Two movement pioneers pass in Oct.

WASHINGTON, D.C. — Frank Kameny and Paula Ettelbrick, both prominent figures for decades in the LGBT rights movement, passed away earlier this month. Kameny, 86, died at his Washington D.C.-area home on Oct. 11, National Coming Out Day, of natural causes. Ettelbrick, 56, passed away from cancer four days earlier in New York City.

In 1957, Kameny was dismissed from his position as an astronomer in the Army Map Service because he was gay, motivating him to become a leading voice in the emerging movement for gay equality and justice. He protested his firing and appealed his case all the way to the U.S. Supreme Court, becoming the first openly gay person to file a gay-related case before the high court. Although the court denied his petition, the decision prompted Kameny to devote much of his life to LGBT advocacy.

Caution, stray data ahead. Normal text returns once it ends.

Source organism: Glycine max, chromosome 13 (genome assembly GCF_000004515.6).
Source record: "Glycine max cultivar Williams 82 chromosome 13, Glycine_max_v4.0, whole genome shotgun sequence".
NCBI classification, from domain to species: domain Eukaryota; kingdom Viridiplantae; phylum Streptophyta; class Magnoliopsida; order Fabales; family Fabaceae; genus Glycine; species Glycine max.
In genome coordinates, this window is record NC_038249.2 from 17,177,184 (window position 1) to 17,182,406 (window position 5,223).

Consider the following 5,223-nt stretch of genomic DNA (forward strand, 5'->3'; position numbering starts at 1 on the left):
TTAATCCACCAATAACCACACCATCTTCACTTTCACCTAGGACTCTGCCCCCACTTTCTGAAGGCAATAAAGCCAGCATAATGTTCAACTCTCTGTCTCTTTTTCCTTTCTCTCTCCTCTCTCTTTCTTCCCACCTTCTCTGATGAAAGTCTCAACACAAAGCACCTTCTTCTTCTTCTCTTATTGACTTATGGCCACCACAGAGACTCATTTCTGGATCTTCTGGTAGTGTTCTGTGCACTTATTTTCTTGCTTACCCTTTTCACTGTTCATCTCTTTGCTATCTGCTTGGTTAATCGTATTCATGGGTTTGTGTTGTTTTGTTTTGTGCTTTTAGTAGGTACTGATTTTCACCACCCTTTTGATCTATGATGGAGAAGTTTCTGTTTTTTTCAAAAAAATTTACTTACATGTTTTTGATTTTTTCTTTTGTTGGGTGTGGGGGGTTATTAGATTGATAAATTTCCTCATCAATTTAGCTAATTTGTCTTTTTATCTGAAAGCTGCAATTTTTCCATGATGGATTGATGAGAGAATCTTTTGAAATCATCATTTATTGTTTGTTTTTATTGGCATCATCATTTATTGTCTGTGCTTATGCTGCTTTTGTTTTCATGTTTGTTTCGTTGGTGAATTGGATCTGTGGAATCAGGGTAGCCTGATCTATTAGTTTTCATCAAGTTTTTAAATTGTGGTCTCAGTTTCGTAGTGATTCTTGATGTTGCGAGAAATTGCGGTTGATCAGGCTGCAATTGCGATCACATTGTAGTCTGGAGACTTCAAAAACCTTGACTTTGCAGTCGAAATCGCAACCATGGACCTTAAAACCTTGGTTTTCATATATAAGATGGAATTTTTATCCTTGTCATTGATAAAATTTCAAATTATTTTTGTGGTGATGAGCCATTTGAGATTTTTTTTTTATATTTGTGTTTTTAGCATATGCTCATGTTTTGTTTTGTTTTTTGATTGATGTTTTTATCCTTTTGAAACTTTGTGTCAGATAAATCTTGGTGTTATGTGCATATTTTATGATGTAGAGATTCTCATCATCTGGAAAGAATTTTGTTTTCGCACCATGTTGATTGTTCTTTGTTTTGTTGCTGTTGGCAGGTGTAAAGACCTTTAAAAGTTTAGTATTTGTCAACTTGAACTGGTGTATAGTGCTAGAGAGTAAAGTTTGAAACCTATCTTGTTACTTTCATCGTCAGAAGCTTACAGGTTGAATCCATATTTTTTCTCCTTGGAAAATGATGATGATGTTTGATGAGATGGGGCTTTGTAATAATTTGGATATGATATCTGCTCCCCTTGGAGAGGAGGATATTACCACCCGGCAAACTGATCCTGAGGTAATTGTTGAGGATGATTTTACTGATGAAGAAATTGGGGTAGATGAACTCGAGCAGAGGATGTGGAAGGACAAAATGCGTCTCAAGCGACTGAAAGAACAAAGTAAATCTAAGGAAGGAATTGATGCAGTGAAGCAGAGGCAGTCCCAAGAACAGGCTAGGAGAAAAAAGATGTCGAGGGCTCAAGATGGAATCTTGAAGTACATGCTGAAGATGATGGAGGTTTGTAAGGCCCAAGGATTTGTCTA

Over the course of a career that spanned three decades, Ettelbrick worked for a number of organizations to further LGBT equality. She was the first staff attorney at Lambda Legal in 1986 and served as its Legal Director from 1988 to 1993. From 1993-1994, she served as policy director for the National Center for Lesbian Rights. She also worked with the International Gay and Lesbian Human Rights Commission, the National Gay and Lesbian Task Force, the Empire State Pride Agenda and the Stonewall Community Foundation.
— David Stout

Senator fights for Nat’l Guard rights